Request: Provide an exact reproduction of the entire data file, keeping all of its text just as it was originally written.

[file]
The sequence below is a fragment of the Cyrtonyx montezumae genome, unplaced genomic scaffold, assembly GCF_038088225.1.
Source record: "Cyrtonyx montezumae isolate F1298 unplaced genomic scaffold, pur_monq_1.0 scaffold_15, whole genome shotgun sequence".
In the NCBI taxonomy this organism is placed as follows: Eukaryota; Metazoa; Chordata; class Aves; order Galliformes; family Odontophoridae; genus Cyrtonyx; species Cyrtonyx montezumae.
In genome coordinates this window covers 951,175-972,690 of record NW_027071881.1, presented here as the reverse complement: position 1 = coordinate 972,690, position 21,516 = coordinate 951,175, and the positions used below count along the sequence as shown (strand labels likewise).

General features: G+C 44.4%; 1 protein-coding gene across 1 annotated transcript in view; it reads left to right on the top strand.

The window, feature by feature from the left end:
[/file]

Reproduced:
The sequence below is a fragment of the Cyrtonyx montezumae genome, unplaced genomic scaffold, assembly GCF_038088225.1.
Source record: "Cyrtonyx montezumae isolate F1298 unplaced genomic scaffold, pur_monq_1.0 scaffold_15, whole genome shotgun sequence".
In the NCBI taxonomy this organism is placed as follows: Eukaryota; Metazoa; Chordata; class Aves; order Galliformes; family Odontophoridae; genus Cyrtonyx; species Cyrtonyx montezumae.
In genome coordinates this window covers 951,175-972,690 of record NW_027071881.1, presented here as the reverse complement: position 1 = coordinate 972,690, position 21,516 = coordinate 951,175, and the positions used below count along the sequence as shown (strand labels likewise).

General features: G+C 44.4%; 1 protein-coding gene across 1 annotated transcript in view; it reads left to right on the top strand.

The window, feature by feature from the left end: